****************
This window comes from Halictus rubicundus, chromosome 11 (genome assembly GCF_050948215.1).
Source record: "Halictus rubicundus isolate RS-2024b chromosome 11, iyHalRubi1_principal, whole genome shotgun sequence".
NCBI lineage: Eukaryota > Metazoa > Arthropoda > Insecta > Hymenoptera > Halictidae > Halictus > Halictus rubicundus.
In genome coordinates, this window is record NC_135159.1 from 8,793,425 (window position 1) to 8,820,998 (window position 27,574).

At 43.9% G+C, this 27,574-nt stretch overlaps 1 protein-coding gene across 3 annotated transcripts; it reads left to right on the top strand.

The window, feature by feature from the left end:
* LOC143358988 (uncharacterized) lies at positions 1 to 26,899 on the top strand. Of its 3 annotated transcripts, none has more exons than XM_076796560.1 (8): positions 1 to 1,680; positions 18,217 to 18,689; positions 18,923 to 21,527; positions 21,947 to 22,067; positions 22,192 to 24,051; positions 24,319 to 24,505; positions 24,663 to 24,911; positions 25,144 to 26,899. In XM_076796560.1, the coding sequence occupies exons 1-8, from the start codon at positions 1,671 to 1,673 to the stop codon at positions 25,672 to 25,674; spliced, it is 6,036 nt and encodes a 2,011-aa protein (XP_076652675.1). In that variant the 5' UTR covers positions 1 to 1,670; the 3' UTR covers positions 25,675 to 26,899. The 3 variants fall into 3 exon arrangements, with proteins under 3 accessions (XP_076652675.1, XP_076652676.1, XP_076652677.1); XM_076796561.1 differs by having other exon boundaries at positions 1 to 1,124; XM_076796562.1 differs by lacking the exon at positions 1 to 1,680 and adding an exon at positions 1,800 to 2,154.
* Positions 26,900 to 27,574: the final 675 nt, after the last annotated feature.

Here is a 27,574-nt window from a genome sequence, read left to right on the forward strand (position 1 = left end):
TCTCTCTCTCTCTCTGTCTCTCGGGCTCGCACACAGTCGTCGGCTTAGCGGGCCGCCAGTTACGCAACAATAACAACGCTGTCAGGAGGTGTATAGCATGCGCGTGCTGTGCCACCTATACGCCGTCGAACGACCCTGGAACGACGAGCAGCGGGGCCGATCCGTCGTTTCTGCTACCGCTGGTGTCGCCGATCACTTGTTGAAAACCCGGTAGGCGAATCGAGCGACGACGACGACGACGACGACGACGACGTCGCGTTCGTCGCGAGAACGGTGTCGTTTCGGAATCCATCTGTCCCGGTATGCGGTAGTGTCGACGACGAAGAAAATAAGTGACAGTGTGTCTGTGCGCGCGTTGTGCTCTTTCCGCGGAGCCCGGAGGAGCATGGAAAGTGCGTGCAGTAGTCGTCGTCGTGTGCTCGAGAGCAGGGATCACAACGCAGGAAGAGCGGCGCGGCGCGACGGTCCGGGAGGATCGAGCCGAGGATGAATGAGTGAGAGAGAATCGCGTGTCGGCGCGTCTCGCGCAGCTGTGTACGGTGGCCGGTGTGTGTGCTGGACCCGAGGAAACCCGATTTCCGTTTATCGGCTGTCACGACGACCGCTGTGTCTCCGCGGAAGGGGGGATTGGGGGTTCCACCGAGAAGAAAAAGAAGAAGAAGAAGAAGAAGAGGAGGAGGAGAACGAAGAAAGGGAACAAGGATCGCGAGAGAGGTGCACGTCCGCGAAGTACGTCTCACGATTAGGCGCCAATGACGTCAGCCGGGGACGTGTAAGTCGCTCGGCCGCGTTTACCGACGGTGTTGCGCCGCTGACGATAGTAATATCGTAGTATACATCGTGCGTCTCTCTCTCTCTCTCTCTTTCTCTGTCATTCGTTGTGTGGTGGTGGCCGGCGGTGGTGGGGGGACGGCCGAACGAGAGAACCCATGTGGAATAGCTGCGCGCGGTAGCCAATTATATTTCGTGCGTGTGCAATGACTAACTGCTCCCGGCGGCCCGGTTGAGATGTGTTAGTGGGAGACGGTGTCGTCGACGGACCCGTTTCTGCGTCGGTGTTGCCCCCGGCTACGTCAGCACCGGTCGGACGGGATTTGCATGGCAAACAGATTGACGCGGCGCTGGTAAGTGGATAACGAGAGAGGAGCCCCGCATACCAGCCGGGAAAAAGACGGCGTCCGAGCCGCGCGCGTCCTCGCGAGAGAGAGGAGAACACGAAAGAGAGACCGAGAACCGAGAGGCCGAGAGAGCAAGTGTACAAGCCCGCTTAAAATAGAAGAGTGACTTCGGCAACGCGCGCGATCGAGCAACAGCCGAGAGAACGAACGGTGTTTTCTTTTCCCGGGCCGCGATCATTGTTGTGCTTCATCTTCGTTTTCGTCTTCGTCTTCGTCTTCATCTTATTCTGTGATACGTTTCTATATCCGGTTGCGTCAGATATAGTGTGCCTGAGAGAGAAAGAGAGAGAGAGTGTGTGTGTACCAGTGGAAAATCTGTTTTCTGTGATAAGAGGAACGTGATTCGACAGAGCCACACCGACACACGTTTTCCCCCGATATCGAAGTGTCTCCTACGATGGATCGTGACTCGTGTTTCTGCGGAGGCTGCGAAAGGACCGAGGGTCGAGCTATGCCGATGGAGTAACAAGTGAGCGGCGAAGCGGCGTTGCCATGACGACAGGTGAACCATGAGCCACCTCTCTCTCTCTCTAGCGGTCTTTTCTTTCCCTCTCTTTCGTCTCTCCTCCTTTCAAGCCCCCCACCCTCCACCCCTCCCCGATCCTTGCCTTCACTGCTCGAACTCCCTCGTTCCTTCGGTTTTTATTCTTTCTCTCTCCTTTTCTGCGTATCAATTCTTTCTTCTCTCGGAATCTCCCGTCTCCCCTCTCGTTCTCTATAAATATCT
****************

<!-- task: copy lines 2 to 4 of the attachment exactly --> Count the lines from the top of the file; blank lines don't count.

Source record: "Halictus rubicundus isolate RS-2024b chromosome 11, iyHalRubi1_principal, whole genome shotgun sequence".
NCBI lineage: Eukaryota > Metazoa > Arthropoda > Insecta > Hymenoptera > Halictidae > Halictus > Halictus rubicundus.
In genome coordinates, this window is record NC_135159.1 from 8,793,425 (window position 1) to 8,820,998 (window position 27,574).